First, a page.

• Sisonne: Dear V, your article contains so many informations that I didn´t know before – thank you very much! I wouldn´t consider myself as being a patchouli lover – though I do like perfums that contain patchouli – so far I haven´t found a fragrance dominated by patchouli that I love or could imagine to wear. I´m looking forward to your reviews 🙂 August 29, 2005 at 6:22am Reply

    • erin rossi: sisonne, fresh index has an amazing patchouli. January 6, 2017 at 8:47pm Reply

  • Octavian: Tabu has a wonderful “love story” between patchouly and carnation – an accord that changed the future of oriental fragrances. Opium was a modern variation of this theme. August 29, 2005 at 4:43am Reply

  • Robin: Ack, patchouli!!! Still working on that one. I’ll get there some day 🙂 August 29, 2005 at 9:33am Reply

  • Sisonne: Dear V, of course, it´s always a bad thing to generalize – & I´ll give every patchouli that gets along my way a chance to impress me 🙂 Perhaps someday I´ll find one that I like – I really hope it! August 29, 2005 at 1:14pm Reply

  • Laura: I’m embarrassed to say that I don’t know/have forgotten exactly what patchouli smells like. I’m going to Wholefoods today and will remedy that situation ;D. August 29, 2005 at 9:23am Reply

  • Lost in Jersey: I must admit I am Patchouli adverse. It brings back memories of my college days – although not in the 1960’s and I find the scent overwhelming and heavy in general. I detest any Patchouli focused fragrances but enjoy it as a base note. In Nuits de Noho, my skin picks up the jasmine more than the patchouli but I know it’s there – and like it in that version. The same is true for Tabac Blond although I never detected it in Jicky. I no longer dismiss a fragrance for containing Patchouli but it still gives me pause. Thanks for another great article. August 29, 2005 at 9:25am Reply

  • Anya: Some patchoulis are quite rank because they are distilled in iron pots. They are also dark brown/red in color and can turn a perfume red. Those distilled by more skilled workers are made in stainless steel pots and are a lighter, sometimes even golden color. I don’t have all my notes on hand, but it can vary greatly from country to country, also. Indonesians are apt to tweak the oil with a balsamic oil. I have some 100 year-old golden patchouli and it is wonderful. I also have some dark brown resiny stuff that is overwhelming. All depends on the source, like wine. August 29, 2005 at 9:37am Reply

  • Tania: Marvelous post! But I think it’s a fool’s errand to try to list fragrances merely containing patchouli. It would take up your whole blog! I certainly smell a grassy, earthy resemblance between some patchoulis and some vetivers. I had the pleasure of rubbing an actual patchouli leaf recently, in the Brooklyn Botanic Garden, and smelling the fresh oil on my fingers. It was light, with a warm, clean scent, like a freshly mown suburban lawn. I’m betting that the headshop, resinous, fruity character we associate with potheads must come from an aged oil. August 29, 2005 at 10:15am Reply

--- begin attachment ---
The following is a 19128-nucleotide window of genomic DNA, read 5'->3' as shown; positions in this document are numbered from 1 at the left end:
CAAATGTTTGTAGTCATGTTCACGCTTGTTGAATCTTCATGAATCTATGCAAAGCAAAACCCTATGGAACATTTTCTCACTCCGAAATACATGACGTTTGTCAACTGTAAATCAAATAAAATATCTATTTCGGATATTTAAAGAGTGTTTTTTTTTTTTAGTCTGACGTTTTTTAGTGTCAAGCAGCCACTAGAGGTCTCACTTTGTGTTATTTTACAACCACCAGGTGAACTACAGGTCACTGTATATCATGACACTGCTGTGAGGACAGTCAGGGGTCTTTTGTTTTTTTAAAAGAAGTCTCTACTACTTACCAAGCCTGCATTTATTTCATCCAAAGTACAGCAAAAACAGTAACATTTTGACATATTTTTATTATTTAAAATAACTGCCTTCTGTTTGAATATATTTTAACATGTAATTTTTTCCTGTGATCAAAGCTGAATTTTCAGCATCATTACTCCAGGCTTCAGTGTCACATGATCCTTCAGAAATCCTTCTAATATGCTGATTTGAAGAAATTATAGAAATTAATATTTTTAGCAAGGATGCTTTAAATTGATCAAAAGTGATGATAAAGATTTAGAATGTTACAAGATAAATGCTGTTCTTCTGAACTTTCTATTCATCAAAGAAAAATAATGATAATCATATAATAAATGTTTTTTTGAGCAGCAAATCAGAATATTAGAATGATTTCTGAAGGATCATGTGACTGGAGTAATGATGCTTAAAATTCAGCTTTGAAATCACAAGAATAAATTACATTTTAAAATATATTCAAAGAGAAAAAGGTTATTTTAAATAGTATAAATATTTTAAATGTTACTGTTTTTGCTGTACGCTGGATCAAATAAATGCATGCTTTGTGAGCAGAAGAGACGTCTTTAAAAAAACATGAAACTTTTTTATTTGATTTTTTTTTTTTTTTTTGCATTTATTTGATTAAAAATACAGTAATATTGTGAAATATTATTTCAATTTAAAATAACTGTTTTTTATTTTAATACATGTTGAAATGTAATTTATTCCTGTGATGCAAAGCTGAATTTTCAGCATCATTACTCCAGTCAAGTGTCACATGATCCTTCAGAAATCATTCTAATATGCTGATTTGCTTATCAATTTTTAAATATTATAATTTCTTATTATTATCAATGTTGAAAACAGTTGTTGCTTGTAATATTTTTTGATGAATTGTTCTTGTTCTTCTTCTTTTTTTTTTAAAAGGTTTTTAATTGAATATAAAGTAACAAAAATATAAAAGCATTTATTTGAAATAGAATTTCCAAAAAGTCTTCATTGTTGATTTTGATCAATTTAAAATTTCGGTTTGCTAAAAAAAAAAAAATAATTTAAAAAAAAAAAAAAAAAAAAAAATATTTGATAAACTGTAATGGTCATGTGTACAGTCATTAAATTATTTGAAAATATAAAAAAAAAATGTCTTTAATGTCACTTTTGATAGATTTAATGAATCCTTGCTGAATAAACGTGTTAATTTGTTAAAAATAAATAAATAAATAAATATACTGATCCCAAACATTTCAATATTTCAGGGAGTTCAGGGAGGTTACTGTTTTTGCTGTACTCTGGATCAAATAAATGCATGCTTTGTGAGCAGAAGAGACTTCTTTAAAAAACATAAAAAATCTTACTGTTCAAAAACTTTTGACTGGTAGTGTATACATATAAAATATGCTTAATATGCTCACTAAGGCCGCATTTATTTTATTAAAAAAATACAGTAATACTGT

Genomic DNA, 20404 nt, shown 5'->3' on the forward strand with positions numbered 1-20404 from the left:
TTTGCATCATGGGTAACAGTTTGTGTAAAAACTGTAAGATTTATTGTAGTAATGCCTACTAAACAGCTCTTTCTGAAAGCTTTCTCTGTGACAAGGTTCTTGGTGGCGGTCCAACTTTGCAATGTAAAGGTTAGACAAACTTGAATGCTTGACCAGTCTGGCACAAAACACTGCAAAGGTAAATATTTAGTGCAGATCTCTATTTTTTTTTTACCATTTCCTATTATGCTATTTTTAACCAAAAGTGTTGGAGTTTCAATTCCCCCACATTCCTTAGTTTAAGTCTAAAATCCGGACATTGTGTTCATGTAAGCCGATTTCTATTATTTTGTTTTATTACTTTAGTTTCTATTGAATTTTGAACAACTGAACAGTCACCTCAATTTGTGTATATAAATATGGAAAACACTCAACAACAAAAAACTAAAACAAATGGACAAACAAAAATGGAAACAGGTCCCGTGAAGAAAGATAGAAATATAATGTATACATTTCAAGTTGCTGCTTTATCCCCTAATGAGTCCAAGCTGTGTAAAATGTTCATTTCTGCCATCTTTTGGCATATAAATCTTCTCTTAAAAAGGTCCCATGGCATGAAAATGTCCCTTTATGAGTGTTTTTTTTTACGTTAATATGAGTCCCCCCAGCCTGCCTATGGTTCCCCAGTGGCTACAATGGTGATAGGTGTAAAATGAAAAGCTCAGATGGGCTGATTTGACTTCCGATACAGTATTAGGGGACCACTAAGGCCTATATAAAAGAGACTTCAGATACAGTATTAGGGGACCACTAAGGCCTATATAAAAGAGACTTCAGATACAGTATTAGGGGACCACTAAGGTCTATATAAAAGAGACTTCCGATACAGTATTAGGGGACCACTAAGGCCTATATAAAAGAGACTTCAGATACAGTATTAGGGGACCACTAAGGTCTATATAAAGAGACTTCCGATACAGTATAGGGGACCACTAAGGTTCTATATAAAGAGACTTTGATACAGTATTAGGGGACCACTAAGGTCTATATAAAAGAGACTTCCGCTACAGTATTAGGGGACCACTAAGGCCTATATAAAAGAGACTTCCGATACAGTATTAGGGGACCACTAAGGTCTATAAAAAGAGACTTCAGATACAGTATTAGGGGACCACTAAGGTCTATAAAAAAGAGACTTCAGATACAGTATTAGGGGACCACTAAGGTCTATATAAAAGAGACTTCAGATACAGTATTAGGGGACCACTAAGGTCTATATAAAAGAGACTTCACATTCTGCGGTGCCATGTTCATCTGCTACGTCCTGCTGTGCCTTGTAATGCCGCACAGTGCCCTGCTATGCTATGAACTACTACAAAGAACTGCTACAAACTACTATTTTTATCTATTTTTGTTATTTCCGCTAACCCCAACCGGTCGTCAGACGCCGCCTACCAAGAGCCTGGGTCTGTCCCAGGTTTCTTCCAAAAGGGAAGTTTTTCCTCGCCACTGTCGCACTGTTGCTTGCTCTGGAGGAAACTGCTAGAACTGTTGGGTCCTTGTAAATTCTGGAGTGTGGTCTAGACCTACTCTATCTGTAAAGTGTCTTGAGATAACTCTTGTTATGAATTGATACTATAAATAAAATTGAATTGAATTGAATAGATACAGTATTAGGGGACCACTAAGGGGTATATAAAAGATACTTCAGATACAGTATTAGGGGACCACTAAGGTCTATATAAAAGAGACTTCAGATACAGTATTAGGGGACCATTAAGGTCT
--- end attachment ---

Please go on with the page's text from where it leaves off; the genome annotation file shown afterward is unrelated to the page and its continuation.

• BoisdeJasmin: Octavian, I agree–Tabu is one of those trendsetters. As for Opium, I recall a Russian fragrance called “Red Poppy” that came out before Opium, yet it smelled very similar. I wish I had more information about it. August 29, 2005 at 11:12am Reply

  • BoisdeJasmin: Dear C, thank you. I am glad that it was interesting. I like patchouli as an accent note, but my mission is more to change the negative stereotypes. There are so many different kinds that it is impossible to generalize. August 29, 2005 at 11:16am Reply

  • BoisdeJasmin: L, I am awaiting the report. Or else, come on over–my mini lab is open. 🙂 August 29, 2005 at 11:17am Reply

  • BoisdeJasmin: F, I think that it is one of those notes that is present in a great number of fragrances. The more I smell patchouli oils, the more sensitive I become to the note. Thus, I discover it in all types of fragrances. Some compositions are too difficult for me to wear, though. I also like patchouli to have an earthy note, which some modern patchoulis do not. August 29, 2005 at 11:19am Reply

  • BoisdeJasmin: R, I like following your relationship with this note! 🙂 August 29, 2005 at 11:19am Reply

  • BoisdeJasmin: Anya, I cannot agree more. The variance is so great that one find difficult to generalize. I like aged oils very much, and I can only imagine what 100-year old oil would smell like. Most aged oils I have tried seem to be smooth and mellow. August 29, 2005 at 11:22am Reply

  • BoisdeJasmin: Tania, it is true–listing fragrances merely containing patchouli is not something I am willing to undertake. However, I listed some fragrances–some that I like and some where patchouli is obvious to me.